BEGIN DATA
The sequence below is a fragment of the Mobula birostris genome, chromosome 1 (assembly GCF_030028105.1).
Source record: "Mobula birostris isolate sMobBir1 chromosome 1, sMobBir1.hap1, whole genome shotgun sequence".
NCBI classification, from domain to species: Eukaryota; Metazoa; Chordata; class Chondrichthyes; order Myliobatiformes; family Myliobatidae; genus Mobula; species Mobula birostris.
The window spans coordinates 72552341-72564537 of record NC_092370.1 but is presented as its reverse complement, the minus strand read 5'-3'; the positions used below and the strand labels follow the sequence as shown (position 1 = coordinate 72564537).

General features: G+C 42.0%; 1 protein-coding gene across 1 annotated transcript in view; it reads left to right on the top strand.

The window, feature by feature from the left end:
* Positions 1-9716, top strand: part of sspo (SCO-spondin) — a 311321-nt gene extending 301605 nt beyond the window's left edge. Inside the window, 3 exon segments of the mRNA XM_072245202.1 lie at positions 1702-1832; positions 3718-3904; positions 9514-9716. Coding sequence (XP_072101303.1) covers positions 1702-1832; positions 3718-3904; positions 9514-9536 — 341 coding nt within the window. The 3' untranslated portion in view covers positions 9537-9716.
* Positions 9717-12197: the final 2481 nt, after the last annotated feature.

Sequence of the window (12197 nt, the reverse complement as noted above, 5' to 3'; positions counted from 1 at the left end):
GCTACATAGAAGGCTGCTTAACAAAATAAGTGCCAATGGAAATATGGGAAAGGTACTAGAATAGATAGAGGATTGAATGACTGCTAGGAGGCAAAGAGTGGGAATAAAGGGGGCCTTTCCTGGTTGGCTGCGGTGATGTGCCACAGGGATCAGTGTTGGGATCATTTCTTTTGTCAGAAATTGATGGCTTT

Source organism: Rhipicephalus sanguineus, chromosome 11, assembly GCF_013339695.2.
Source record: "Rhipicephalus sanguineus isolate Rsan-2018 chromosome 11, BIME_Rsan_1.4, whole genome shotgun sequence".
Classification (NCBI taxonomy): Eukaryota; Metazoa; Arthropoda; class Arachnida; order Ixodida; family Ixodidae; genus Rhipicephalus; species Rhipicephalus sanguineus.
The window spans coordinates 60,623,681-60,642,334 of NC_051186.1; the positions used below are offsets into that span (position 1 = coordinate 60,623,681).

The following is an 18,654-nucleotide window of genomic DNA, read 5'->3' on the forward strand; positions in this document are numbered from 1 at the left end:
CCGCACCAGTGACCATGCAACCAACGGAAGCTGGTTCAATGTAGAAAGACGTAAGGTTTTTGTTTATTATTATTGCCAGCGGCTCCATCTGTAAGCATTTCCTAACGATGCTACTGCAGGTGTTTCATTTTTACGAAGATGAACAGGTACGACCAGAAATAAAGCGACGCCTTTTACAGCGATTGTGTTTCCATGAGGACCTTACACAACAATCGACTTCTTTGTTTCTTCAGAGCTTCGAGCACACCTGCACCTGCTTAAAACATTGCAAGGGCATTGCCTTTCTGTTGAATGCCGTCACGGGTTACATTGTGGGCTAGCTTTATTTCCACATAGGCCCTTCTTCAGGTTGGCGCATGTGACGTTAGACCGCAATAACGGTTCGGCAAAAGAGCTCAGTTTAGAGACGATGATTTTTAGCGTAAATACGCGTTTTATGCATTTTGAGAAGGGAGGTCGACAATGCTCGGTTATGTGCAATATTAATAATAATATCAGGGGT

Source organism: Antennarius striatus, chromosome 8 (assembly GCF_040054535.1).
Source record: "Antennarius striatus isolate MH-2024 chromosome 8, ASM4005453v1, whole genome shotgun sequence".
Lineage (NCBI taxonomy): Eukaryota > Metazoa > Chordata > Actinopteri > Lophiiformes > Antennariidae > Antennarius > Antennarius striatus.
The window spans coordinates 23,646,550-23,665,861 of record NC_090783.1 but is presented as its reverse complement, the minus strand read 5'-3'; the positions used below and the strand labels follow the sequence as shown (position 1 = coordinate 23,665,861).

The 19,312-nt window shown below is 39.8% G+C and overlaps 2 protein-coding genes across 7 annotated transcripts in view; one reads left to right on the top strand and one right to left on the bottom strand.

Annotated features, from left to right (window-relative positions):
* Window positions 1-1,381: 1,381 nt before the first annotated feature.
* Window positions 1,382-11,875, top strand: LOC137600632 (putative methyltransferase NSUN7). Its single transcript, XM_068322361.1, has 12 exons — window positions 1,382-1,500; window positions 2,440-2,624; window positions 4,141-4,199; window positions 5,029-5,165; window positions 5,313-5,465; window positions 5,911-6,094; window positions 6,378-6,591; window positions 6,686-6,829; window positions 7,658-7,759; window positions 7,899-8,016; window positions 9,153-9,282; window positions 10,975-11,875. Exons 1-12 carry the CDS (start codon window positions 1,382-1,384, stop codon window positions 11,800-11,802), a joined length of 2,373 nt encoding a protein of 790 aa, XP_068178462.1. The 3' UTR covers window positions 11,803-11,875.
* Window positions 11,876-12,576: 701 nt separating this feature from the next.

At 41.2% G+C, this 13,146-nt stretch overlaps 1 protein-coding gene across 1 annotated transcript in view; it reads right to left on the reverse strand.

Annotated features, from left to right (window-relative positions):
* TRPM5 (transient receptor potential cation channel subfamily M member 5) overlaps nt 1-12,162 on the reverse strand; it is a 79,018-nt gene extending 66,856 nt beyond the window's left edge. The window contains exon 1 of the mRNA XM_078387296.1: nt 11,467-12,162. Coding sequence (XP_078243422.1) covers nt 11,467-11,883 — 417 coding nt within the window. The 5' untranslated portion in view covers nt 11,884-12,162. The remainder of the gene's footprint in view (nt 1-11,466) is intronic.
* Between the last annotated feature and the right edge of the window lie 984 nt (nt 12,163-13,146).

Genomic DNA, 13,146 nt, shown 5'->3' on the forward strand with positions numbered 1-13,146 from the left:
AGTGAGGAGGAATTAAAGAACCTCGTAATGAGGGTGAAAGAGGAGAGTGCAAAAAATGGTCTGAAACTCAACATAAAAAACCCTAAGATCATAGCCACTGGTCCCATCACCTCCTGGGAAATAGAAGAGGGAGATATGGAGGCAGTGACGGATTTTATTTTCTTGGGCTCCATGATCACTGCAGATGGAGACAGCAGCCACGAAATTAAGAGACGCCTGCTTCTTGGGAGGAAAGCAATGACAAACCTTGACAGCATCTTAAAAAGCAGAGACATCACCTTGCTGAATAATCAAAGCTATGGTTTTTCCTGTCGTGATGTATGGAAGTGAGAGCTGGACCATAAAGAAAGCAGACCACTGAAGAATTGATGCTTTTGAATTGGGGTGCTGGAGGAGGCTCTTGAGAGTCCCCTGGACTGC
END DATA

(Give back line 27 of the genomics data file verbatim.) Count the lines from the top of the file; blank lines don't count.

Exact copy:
Annotated features, from left to right (window-relative positions):